Dr. Shirley Jackson’s research and inventions are behind quite a lot of modern technology. She was the first African-American woman to graduate from M.I.T. with any doctorate — hers was in particle physics. Her work and research fostered all kinds of amazing advances in telecommunications. She gets much credit for the portable fax, the touch-tone telephone, solar cells, caller I.D. and call waiting. But her research around fiber-optic cables at Bell Labs during the 1970s is considered among her greatest contributions.
In recognition of her prolific innovations, Dr. Jackson was named one of the Top 50 Women in Science by Discover Magazine in 2002. She was inducted into the National Women’s Hall of Fame not only for her scientific achievements but also for her advocacy of education and science.
At a time when there were almost no female scientists at NASA, American aerospace engineer Jeanne L. Crews joined the Johnson Space Center in Houston and changed the world. She designed a “space bumper” that could protect satellites and manned spacecraft from damaging debris and meteorites.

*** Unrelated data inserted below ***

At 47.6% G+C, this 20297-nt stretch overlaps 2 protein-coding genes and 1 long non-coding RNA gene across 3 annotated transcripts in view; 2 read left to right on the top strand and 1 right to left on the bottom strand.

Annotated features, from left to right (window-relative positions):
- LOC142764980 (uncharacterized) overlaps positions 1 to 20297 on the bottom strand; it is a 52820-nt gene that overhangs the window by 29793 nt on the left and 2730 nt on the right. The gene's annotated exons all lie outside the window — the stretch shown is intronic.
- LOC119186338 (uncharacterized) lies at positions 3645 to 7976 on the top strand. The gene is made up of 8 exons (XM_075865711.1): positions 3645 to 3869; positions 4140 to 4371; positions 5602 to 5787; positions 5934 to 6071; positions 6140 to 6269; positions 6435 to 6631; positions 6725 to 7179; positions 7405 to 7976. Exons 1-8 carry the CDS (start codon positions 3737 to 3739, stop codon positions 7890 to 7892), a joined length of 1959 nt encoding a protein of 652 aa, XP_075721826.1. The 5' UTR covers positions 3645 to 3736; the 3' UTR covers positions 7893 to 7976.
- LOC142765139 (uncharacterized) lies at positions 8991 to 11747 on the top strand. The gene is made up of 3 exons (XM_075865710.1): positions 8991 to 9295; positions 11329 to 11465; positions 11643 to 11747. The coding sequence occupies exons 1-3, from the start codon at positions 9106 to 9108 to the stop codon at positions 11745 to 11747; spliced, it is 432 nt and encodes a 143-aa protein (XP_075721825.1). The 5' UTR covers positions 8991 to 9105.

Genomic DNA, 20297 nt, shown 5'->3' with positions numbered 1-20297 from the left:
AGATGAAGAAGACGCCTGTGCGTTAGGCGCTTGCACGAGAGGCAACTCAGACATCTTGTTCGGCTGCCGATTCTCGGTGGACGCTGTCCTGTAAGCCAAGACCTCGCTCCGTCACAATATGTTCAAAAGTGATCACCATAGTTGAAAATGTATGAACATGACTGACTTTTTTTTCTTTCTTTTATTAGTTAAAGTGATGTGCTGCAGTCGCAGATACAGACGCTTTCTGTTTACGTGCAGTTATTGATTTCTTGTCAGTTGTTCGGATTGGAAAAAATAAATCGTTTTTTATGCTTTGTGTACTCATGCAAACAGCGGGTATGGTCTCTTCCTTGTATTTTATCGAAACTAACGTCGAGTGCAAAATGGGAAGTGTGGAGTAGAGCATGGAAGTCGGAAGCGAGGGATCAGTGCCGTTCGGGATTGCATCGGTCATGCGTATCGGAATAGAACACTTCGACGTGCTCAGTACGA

Before Jeanne, NASA used aluminum shielding to try to break up debris, but because the aluminum broke at every impact, it just wound up creating even more debris. Jeanne discovered that four layers of a ceramic fabric normally used to line furnaces, separated by some air space, broke the debris into very small, harmless pieces without shredding itself. As more and more “space junk” accumulates every year, Jeanne’s bumper is literally a life-saver for astronauts.
Born in 1923, Ms. Kwolek stood a mere 4’ 11”. But she was a giant in the world of science.
She graduated from Carnegie Institute of Technology with a degree in chemistry. In 1965, while working at the DuPont Company in Wilmington, Delaware, she was assigned the task of improving radial tires. She discovered a combination of polymers that was both lightweight and incredibly strong … five times stronger than steel.
The fiber was named DuPont Kevlar.
Kevlar went on to be used in bulletproof vests, helmets and other types of body armor, saving thousands, if not millions, of lives. Kevlar also has dozens of other applications, including boats, airplanes, spacecraft, fiber-optic cables and skis. Said Ms. Kwolek, “There are very few people in their careers that have the opportunity to do something to benefit mankind.” She certainly did.